Tucson Symphony Orchestra’s November Masterworks Program Mixes French Ballet, Theater and Orchestral Music

//Tucson Symphony Orchestra’s November Masterworks Program Mixes French Ballet, Theater and Orchestral Music

Tucson Symphony Orchestra’s November Masterworks Program Mixes French Ballet, Theater and Orchestral Music

Jean-Marie Zeitouni to Conduct Program Featuring Bizet’s Symphony in C and Ravel’s Mother Goose

October 31, 2017

(Tucson, AZ)─ An all-French program mixing opera, ballet and orchestral music will be featured on the Tucson Symphony Orchestra’s November Masterworks Series. Jean-Marie Zeitouni will conduct Bizet’s Symphony in C, Ravel’s Mother Goose and Chabrier’s Overture to L’étoile. Performances are Friday, November 10 at 7:30 p.m. at St. Andrew’s Presbyterian Church in Oro Valley, Saturday, November 11 at 7:30 p.m. and Sunday, November 12 at 2:00 p.m. at Catalina Foothills High School, 4300 E. Sunrise Dr. in Tucson. Concert Comments, sponsored by Splendido, are one hour prior to performances and are complimentary with tickets. There is plenty of free parking at both venues.

Jean-Marie Zeitouni is making his debut with the Tucson Symphony. He studied at the Conservatoire de musique de Montréal and graduated in conducting, percussion, and composition. In addition to his duties as artistic director of the Orchestre de chambre I Musici de Montréal, Zeitouni is music director of the Colorado Music Festival.

Georges Bizet wrote his only symphony when he was just 17 years old. Bizet’s precociousness is evidenced by his admittance to the Paris Conservatory at age nine, his first compositions at twelve and winning the Prix de Rome prize at nineteen. The entire final movement of the Symphony in C is constructed from developing two simple themes. Sensing their quality, Bizet used the themes again eighteen years later in Carmen.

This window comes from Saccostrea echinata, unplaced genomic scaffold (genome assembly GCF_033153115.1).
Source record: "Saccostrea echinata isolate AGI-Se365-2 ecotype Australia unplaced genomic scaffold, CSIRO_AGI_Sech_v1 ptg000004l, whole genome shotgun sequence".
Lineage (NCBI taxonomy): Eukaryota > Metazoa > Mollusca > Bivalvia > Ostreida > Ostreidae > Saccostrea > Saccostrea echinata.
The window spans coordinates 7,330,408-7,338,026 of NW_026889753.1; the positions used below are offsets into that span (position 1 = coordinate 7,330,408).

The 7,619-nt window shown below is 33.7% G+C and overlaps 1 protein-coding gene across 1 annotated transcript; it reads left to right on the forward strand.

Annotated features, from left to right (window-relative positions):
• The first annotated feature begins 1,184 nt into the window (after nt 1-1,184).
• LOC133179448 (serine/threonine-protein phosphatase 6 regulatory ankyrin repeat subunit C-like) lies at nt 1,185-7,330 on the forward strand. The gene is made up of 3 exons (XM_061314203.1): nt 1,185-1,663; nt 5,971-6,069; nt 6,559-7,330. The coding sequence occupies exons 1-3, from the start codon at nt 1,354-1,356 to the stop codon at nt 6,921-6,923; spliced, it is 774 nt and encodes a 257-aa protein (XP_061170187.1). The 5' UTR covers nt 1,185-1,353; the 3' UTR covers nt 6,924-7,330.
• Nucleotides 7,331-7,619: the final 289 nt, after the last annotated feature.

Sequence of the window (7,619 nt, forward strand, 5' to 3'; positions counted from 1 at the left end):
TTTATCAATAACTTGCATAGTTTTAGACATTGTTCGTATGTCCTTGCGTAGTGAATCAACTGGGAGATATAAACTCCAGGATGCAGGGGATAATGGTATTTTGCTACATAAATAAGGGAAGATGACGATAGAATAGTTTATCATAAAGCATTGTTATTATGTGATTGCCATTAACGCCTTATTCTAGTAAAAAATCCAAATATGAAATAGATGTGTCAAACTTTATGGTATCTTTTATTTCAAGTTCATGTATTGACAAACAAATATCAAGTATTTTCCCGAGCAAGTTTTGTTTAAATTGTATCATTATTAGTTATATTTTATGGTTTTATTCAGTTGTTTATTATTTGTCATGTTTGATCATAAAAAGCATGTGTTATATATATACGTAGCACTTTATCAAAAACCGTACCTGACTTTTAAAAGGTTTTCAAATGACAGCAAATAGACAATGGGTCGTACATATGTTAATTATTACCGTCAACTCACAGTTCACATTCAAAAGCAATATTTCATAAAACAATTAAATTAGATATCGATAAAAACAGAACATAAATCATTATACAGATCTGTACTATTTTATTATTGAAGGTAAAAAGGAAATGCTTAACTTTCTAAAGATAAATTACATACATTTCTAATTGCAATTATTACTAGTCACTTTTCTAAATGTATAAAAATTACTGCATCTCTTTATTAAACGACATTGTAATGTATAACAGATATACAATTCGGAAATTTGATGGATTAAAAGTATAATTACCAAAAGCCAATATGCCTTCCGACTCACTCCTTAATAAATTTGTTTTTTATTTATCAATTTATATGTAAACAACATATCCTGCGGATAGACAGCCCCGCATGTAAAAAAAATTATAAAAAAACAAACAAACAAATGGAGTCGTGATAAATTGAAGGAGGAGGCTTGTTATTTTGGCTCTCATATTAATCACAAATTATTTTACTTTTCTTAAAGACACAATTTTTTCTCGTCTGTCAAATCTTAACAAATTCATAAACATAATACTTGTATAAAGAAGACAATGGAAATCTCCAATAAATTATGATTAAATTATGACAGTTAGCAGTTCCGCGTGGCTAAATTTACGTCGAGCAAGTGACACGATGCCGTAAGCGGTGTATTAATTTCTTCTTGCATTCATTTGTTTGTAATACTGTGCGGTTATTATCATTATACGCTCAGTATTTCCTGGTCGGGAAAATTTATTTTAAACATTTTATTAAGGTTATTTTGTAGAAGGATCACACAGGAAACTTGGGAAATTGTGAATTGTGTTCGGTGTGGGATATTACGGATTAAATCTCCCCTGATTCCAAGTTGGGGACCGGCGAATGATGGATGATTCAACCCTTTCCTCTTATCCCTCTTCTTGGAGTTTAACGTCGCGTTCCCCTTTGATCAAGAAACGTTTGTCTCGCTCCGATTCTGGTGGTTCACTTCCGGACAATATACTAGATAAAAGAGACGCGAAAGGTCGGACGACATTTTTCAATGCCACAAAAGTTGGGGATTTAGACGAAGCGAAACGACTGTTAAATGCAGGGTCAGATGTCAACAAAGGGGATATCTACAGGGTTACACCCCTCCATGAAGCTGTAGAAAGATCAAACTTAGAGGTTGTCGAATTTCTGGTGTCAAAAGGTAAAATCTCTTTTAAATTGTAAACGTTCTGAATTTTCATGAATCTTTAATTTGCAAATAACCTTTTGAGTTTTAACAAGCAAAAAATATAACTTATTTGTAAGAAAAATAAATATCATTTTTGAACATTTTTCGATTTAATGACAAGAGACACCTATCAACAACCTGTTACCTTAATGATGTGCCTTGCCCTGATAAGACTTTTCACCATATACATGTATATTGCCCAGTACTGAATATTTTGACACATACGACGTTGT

Mother Goose is considered one of Maurice Ravel’s most exquisite creations. It is a melodic and delicate work, imaginative and very much in the impressionistic style which threads through all of the artist’s work. He first composed it as a piano piece for four hands, later orchestrating it and then turning it into a ballet. The work is dedicated to the children of friends. He was quite fond of Mimi and Jean Godebski and they adored his telling of fairy tales, some of which he originated on the spot as he entertained them. The children were so talented, Ravel suggested they give the first performance but they declined. Jean was later quoted as saying, “To us, it mainly meant a lot of work.”

“The idea of evoking the poetry of childhood in these pieces,” Ravel later explained, “naturally led me to simplify my style and to refine my means of expression.”

The program will open with the Overture to L’étoile. Emmanuel Chabrier’s opéra bouffe has been enjoying a resurgence in popularity since it was performed at the Glimmerglass Festival in 2001. The jolly, upbeat overture to this comedy in three acts captures the hijinks and romance to follow.

The Masterworks Series receives generous support from Drs. John P. and Helen S. Schaefer. Performances at St. Andrew’s are made possible in part by Fishkind, Bakewell, Maltzman and Hunter Eye Care.

Tickets are $45 to $55. They are available online at www.tucsonsymphony.org, at the Tucson Symphony Orchestra Box Office, 2175 N. Sixth Avenue or by phone at (520) 882-8585.  TSO Box Office hours are Tuesday through Saturday from 10:00 a.m. to 5 p.m. unless otherwise indicated. 

 Programming, artists and prices are subject to change.

 Contact: Terry Marshall, Public Relations Manager, (520) 620-9158